Unit 1 goal: to develop basic typing skills while using proper posture and hand position.
Lesson 1: diagnostic assessment
The Jabberwocky: Read aloud – act it out
Provide basic definitions and show that there are multiple definitions for some of the nonsense words (ex: brillig: 2:00pm or twilight?)
Part 2: Students hand write the poem. This is to help them associate and process new and challenging words. Provides diagnostic assessment to help teacher identify students lacking basic skills and in need of remediation.
Important note: After the typing unit is completed, we move on to typing the Jabberwocky poem in a Google doc (unfortunate but this is a free application, even though it is unreliable, does not update consistently and carries only the most basic features and has severely limited (and marginally used) fonts.
Lesson 2: sign on to typing.com – students may use their school gmail accounts to sign in.
Student assessment is based on number of unit tasks completed.warn students not play the games because the typing.com ganmes are not instructional (hacking note: typing.com appears to be a copy and paste plaguerized copy of Mavis Teaches typing including the finger illustrations. However, the did not copy the instructive games – probably could find the js – o dropped in some peck and hack space invader type video games – make sure students avoid these as they are not instructive.
Videos: I’ve been trying out short videos as APK with mixed success. HEre’s one I think the kids like…
In this post, I included the lecture notes for a development of Snell’s Law (1621) using a Huygen’s Wavelet construction (c. 1670). Special case: Total Internal Reflection leads to a 10 minute mini lecture on optical fibres, T1 cables, repeaters and IR wavelength demultiplexing. Finish Reading: Refraction
Start the lesson with a quick CBQ. The CBQ is a question from the Ch 15 Study Guide which was assigned over Spring Break.
CBQ:The speed of sound at room temperature (20 C) is 343 m/s. If the speed of sound in air increases 0.60 m/s for every 1 degree C increase in temperature, what is the temperature when the speed of sound is 353 m/s ?
ans: ch 15 study guide section 1 #13 ans: 37 C
Now starts Unit 13: Light
Unit 13: Optics – Weeks 5-6
Standard: 4 e,f The wave nature of light: E&M fields.
The speed of light
“Mirror mirror on the wall.. who was the greatest theoretical physicist of them all?”
Wavelets, Rays and Reflection – Excel project
Lenses and the lense equations
Mirrors and the mirror equations
CBQ 3: The first problem is more difficult. Using the thrust burn time and mass of the Falcon 9 reusable rocket’s 2nd stage, calculate the its velocity after a second stage boost phase burn. http://www.spacex.com/falcon9
Less challenging: A diver pushes SpongeBobSquarePants with a force of F= 1,000 N for 10 seconds. SpongeBob’s mass is 1 kg. What is SpongeBob’s momentum after the push? What is his velocity? (hint: use the impulse – momentum theorem).
Ft = delta p = mv
v = Ft/m = (1,000 N)(10 s) / (1 kg)
medium deifficulty problem: 2 skaters, he – 80kg, 4 m/s, she – 40kg, 8 m/s
she jumps in his arms and they travel off together — find their velocity.
(80)(4) + (40)(8) = (80+40) vfinal
vfinal = 640/120 = 5.33m/s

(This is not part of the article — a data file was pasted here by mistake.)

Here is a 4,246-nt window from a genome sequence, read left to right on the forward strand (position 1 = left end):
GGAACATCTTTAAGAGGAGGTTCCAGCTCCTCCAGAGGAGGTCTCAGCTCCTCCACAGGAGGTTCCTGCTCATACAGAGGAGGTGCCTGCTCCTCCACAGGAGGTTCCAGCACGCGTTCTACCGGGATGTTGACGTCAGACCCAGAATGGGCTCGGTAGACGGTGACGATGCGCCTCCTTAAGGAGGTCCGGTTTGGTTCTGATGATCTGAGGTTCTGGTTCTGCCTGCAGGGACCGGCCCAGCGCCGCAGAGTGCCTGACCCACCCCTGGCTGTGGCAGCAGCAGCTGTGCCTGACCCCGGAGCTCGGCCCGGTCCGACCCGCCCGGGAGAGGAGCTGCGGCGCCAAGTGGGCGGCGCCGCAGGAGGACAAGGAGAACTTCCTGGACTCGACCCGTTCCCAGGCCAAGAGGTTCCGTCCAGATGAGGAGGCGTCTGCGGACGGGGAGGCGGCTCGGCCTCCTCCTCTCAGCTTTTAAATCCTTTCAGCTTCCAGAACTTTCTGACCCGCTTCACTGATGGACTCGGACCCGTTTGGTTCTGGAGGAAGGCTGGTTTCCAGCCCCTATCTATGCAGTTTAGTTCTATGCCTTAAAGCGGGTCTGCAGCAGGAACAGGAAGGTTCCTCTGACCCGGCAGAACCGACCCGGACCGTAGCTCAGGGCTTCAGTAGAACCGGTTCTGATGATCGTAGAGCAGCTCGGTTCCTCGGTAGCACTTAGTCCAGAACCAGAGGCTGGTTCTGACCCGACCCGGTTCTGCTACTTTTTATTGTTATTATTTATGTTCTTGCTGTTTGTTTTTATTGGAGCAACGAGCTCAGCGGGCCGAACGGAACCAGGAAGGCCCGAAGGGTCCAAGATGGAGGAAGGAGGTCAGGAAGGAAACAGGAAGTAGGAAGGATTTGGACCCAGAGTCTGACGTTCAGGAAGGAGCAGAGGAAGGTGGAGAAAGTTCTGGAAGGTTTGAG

Please note: Physics Unit Plan needs to be updated to include U4: Impulse – Momentum, Theorem
CA State Standards: Physics 3. a-g*
Heat and Thermodynamics
3. Energy cannot be created or destroyed, although in many processes energy is transferred to the environment as heat. As a basis for understanding this concept:
a. Students know heat flow and work are two forms of energy transfer between systems.
b. Students know that the work done by a heat engine that is working in a cycle is the difference between the heat flow into the engine at high temperature and the heat flow out at a lower temperature (first law of thermodynamics) and that this is an example of the law of conservation of energy.
c. Students know the internal energy of an object includes the energy of random motion of the object’s atoms and molecules, often referred to as thermal energy. The greater the temperature of the object, the greater the energy of motion of the atoms and molecules that make up the object.
d. Students know that most processes tend to decrease the order of a system over time and that energy levels are eventually distributed uniformly.
e. Students know that entropy is a quantity that measures the order or disorder of a system and that this quantity is larger for a more disordered system.
f. * Students know the statement “Entropy tends to increase” is a law of statistical probability that governs all closed systems (second law of thermodynamics).
g. * Students know how to solve problems involving heat flow, work, and efficiency in a heat engine and know that all real engines lose some heat to their surroundings.
Prerequisites: Math basic Algebra (Algebra 1)
Heat flows (cold does not)
Heat is work and work is heat!
Temperature measurement methods and devices
0th + 3 Laws of Thermodynamics
Specific Heats of materials
Debate of the ancients – does heat flow or is it cold that flows?
Super Heroes and myths
Scientists resolution (when and how)
On what did Farenheit base his temperature scale?
How did Farenheit measure temperature?
Why was this inaccurate?
Celcius and Centegrade
Definitions, history, rationale
Lord Kelvin, Sir William Thomson, 1st Baron Kelvin
Basis of the Kelvin scale – correct conclusion, wrong reason
Use of the Kelvin scale in thermodynamics
Absolute zero – the strange properties of liquid Helium